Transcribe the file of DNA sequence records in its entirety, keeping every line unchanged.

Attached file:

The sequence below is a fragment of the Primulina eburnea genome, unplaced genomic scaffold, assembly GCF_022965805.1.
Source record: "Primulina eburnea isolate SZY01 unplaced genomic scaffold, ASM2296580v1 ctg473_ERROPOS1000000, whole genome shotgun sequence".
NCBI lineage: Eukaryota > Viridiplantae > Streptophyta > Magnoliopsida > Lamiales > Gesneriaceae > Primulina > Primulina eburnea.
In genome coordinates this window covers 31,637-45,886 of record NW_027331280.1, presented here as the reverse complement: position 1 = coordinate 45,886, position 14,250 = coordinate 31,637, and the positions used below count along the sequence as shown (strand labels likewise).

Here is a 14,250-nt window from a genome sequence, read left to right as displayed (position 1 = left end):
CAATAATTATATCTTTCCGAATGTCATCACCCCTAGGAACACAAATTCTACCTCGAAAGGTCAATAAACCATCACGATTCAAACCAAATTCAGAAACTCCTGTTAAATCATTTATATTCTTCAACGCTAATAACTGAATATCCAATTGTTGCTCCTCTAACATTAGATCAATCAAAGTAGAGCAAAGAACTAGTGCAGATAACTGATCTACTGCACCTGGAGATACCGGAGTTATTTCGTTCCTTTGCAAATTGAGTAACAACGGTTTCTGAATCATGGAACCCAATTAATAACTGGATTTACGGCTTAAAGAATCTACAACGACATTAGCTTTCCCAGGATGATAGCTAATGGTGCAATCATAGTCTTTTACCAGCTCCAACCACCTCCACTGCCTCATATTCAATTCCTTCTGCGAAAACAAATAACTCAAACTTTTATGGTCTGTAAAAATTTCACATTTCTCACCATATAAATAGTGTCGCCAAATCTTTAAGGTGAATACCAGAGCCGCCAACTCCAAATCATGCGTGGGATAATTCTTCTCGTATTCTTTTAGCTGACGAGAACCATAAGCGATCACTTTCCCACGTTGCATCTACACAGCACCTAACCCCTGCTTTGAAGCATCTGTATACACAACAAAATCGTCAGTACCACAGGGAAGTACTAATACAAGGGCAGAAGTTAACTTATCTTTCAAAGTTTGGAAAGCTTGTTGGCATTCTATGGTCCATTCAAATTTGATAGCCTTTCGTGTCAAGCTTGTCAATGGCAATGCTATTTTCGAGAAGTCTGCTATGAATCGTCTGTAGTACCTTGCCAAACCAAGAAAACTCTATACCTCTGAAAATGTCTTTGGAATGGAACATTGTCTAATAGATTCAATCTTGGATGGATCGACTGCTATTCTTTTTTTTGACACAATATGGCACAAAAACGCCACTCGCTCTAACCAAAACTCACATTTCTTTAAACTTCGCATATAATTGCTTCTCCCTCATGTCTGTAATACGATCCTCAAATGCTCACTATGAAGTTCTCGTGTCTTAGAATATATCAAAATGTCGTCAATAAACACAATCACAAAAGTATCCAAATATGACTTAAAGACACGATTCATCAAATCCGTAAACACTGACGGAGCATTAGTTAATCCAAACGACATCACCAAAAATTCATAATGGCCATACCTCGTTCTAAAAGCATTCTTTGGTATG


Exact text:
The sequence below is a fragment of the Primulina eburnea genome, unplaced genomic scaffold, assembly GCF_022965805.1.
Source record: "Primulina eburnea isolate SZY01 unplaced genomic scaffold, ASM2296580v1 ctg473_ERROPOS1000000, whole genome shotgun sequence".
NCBI lineage: Eukaryota > Viridiplantae > Streptophyta > Magnoliopsida > Lamiales > Gesneriaceae > Primulina > Primulina eburnea.
In genome coordinates this window covers 31,637-45,886 of record NW_027331280.1, presented here as the reverse complement: position 1 = coordinate 45,886, position 14,250 = coordinate 31,637, and the positions used below count along the sequence as shown (strand labels likewise).

Here is a 14,250-nt window from a genome sequence, read left to right as displayed (position 1 = left end):
CAATAATTATATCTTTCCGAATGTCATCACCCCTAGGAACACAAATTCTACCTCGAAAGGTCAATAAACCATCACGATTCAAACCAAATTCAGAAACTCCTGTTAAATCATTTATATTCTTCAACGCTAATAACTGAATATCCAATTGTTGCTCCTCTAACATTAGATCAATCAAAGTAGAGCAAAGAACTAGTGCAGATAACTGATCTACTGCACCTGGAGATACCGGAGTTATTTCGTTCCTTTGCAAATTGAGTAACAACGGTTTCTGAATCATGGAACCCAATTAATAACTGGATTTACGGCTTAAAGAATCTACAACGACATTAGCTTTCCCAGGATGATAGCTAATGGTGCAATCATAGTCTTTTACCAGCTCCAACCACCTCCACTGCCTCATATTCAATTCCTTCTGCGAAAACAAATAACTCAAACTTTTATGGTCTGTAAAAATTTCACATTTCTCACCATATAAATAGTGTCGCCAAATCTTTAAGGTGAATACCAGAGCCGCCAACTCCAAATCATGCGTGGGATAATTCTTCTCGTATTCTTTTAGCTGACGAGAACCATAAGCGATCACTTTCCCACGTTGCATCTACACAGCACCTAACCCCTGCTTTGAAGCATCTGTATACACAACAAAATCGTCAGTACCACAGGGAAGTACTAATACAAGGGCAGAAGTTAACTTATCTTTCAAAGTTTGGAAAGCTTGTTGGCATTCTATGGTCCATTCAAATTTGATAGCCTTTCGTGTCAAGCTTGTCAATGGCAATGCTATTTTCGAGAAGTCTGCTATGAATCGTCTGTAGTACCTTGCCAAACCAAGAAAACTCTATACCTCTGAAAATGTCTTTGGAATGGAACATTGTCTAATAGATTCAATCTTGGATGGATCGACTGCTATTCTTTTTTTTGACACAATATGGCACAAAAACGCCACTCGCTCTAACCAAAACTCACATTTCTTTAAACTTCGCATATAATTGCTTCTCCCTCATGTCTGTAATACGATCCTCAAATGCTCACTATGAAGTTCTCGTGTCTTAGAATATATCAAAATGTCGTCAATAAACACAATCACAAAAGTATCCAAATATGACTTAAAGACACGATTCATCAAATCCGTAAACACTGACGGAGCATTAGTTAATCCAAACGACATCACCAAAAATTCATAATGGCCATACCTCGTTCTAAAAGCATTCTTTGGTATG